"In those neighborhoods you have to be pretty quick on your feet," Jim Polos said. "Between his intellect and street smarts, he was a pretty funny guy and always appreciated a good joke."

Ten years later, the family moved to California when Dr. Polos' military service brought him to the West Coast. His tour of duty saw him as a naval gunner in both WWII and the Korean War and the recipient of many medals and ribbons.

After WWII, Dr. Polos' insatiable thirst for knowledge brought him to Pomona College, where he was a Phi Beta Kappa honoree and graduated magna cum laude. He was also a Woodrow Wilson Fellow for Princeton University and a Rhodes Scholar appointee.

He continued his education at Harvard University, where he earned his master's. Later, he received his doctorate in history from the University of California, Berkeley.

Dr. Polos blended his love for travel with his love for teaching and dedicated 17 years to the Air Force, where he served as a warrant officer and senior instructor, teaching junior officers college credit courses. This travel took him around the world many times, stamping his passport to such destinations as Egypt and Tibet. His last assignment was on the SS Teddy Roosevelt in the Person Gulf when the first war in Iraq broke out.

Always pounding away on a manual typewriter, Dr. Polos was an accomplished author, publishing 9 books and 82 manuscripts in the fields of history and education. His last book, San Dimas: Preserving the Western Spirit, won 4 book awards, including recognition by the California Historical Society for local history.

When not regaling his unchanging repertoire of jokes, or helping with local church functions, Dr. Polos was an accomplished rug weaver. But, he is most remembered for ongoing relationships with others.

Susan Tear, an alumna of Claremont High School, said Dr. Polos "is a tribute to the profound influence" on his students which continued "through all the years since our graduation."

"He had attended our class reunions whenever possible and always showed a deep interest in each student's progress," she said. "This gentle man has profoundly influenced so many people."

Dr. Polos' wife preceded him in death February of 2003 and their son, Richard, died in March of 2000.

Dr. Polos is survived by his nephew, James Polos and his wife, Susan; his great-nephew, Thomas Polos; his great-nieces, Louisa Polos of New York, Alyssa Love of Virginia, and Eilen Jerabek of New York; his sister-in-law, Anne Bach of New York; his nephew, Michael Bach and his wife, Cecelia of Maryland; his niece, Meg Maholski; his great-nephews, William and Sean Maholski of New York; and his first cousin, Claire Kakasitis of Massachusetts.

A gravesite ceremony took place Friday, April 21, 2006 at Oak Park Cemetery in Claremont, with a memorial service held at Claremont Church of Christ.#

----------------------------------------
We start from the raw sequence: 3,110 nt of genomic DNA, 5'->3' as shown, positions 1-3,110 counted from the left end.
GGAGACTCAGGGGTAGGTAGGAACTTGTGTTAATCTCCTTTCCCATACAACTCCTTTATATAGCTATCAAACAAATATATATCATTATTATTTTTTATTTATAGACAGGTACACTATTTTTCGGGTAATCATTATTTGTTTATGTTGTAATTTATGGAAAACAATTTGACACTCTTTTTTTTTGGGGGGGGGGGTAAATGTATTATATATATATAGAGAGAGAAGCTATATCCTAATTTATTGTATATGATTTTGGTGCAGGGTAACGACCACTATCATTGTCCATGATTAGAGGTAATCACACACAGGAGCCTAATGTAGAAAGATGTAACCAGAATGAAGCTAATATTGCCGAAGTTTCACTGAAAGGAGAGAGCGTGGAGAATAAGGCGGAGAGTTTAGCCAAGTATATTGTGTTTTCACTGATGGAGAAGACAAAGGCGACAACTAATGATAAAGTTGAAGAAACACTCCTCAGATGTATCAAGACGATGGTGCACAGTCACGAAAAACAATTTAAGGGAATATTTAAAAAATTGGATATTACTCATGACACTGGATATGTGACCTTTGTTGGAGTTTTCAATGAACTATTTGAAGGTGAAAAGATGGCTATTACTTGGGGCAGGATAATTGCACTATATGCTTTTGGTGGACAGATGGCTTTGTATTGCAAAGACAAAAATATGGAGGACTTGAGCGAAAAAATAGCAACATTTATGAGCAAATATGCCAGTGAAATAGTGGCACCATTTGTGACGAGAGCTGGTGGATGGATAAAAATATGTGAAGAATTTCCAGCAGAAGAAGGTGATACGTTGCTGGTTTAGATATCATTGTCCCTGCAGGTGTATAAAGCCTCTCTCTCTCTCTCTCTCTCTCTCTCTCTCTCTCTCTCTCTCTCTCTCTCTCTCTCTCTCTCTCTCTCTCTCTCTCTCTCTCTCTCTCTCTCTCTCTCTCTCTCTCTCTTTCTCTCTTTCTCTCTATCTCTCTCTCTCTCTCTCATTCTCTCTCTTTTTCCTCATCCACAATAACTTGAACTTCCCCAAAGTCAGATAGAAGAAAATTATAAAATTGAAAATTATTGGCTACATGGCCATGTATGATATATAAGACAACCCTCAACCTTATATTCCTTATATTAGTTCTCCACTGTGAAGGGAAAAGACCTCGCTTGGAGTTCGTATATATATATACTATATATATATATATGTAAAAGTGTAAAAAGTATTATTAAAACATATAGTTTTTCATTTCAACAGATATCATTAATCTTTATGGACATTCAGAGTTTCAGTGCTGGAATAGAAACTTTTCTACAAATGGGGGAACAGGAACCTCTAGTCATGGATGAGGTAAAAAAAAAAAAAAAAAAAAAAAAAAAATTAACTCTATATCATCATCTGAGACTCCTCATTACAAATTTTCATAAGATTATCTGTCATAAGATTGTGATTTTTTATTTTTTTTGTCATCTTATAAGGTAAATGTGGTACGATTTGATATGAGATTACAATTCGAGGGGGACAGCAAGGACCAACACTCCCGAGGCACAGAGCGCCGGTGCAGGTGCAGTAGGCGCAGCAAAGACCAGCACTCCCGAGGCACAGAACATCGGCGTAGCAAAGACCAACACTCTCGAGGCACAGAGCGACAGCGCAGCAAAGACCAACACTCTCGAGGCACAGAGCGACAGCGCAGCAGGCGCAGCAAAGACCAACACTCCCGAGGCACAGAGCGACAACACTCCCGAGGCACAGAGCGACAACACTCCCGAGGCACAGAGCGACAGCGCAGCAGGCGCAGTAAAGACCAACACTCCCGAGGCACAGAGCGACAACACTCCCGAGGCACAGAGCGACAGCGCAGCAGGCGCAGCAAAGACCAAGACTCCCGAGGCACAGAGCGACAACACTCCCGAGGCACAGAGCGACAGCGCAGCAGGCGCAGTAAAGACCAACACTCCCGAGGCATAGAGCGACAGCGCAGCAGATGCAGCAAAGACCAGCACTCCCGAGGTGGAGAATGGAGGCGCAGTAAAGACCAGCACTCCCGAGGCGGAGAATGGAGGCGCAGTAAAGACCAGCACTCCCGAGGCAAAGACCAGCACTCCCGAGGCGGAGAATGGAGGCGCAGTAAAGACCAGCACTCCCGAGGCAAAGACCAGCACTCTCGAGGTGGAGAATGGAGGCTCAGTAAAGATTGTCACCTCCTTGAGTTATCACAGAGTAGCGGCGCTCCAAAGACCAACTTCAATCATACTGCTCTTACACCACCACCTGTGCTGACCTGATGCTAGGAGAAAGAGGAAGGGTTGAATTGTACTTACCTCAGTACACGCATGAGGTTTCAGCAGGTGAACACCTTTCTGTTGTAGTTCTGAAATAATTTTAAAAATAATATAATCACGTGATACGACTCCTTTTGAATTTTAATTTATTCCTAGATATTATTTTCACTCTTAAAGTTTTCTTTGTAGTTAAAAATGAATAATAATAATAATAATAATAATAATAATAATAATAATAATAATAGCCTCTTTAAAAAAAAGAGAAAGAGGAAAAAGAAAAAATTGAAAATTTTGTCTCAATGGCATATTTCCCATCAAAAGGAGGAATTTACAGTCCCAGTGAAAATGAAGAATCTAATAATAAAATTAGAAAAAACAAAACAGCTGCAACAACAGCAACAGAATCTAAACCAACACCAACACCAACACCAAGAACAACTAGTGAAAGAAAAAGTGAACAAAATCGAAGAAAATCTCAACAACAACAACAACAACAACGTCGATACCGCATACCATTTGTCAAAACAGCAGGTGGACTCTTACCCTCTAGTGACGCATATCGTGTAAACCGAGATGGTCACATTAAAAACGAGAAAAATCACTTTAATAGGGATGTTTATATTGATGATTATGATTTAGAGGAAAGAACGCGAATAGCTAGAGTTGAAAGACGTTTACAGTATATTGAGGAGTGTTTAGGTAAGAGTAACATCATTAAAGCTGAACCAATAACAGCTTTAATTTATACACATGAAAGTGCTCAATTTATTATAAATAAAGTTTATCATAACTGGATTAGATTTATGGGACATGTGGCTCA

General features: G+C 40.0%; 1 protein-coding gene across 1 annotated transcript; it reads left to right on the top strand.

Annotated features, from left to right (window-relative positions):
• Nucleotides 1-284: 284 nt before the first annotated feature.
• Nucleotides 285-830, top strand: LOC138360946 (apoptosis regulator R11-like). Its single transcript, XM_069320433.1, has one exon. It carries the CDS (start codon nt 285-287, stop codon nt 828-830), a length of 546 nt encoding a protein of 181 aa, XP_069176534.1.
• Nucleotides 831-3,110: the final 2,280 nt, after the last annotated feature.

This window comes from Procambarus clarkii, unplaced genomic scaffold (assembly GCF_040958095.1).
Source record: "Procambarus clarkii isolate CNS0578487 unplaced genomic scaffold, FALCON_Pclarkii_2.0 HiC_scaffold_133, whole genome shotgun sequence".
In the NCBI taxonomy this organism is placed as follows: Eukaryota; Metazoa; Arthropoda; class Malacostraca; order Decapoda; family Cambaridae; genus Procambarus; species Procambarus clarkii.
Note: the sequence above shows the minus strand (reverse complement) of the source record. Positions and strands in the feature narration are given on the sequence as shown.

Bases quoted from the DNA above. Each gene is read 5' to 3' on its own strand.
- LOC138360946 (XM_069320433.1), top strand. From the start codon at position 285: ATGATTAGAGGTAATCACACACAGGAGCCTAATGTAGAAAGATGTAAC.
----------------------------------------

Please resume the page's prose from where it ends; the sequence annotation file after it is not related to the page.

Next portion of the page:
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01/03/09 06:19 PM #1    

Joan Parks (Hearst )

Nick Polos was one of many VERY memorable teachers at Claremont while I was there. He was an example of a person who took education very seriously, loved his students, and worked hard to insure that they would find success in their lives.

My fondest memory of Nick was the day that Moye Stephens was talking to me in class (Nick thought he was flirting) - Nick said, "Leave her alone, she is spoken for!!"

His son, Dick, was one of the groomsmen in my marriage to Ed Hearst in 1963. Nick's wife, Ethel, was an astounding person as well - she was known for not allowing a steak on her barbeque to be cooked anything but rare (even if you brought it yourself)- she would not "ruin" a steak by cooking it even medium!!

The Polos clan was unique - and he often told us that we were unique, too - he was fond of telling us that we lived in a "utopia", and had no idea how the rest of the world lived!!

03/24/09 07:22 PM #2    

Ruthi Dail Dworak (1961)

Nick Polos ~ Where does one begin to explain how one teacher can open one's eyes to the responsibility of being a citizen. I still quote him today. He was a man well ahead of his time. He never gave up on anyone. His ability to help us learn that thinking for self is a great gift. My fondest memory of Nick will be those last few days of his life & being able to tell him how much he meant to all of us. A twinkle in his eyes & smile to the end. How blessed we were to know him & his family. How he rooted for that football hero! He gave this little Polish girl pride in the contributions of the Polish in America -- starting with the Revolutionary War. I have many teachers that impacted my life, but the TOP of the list will always be the man we saw become DOCTOR Polos!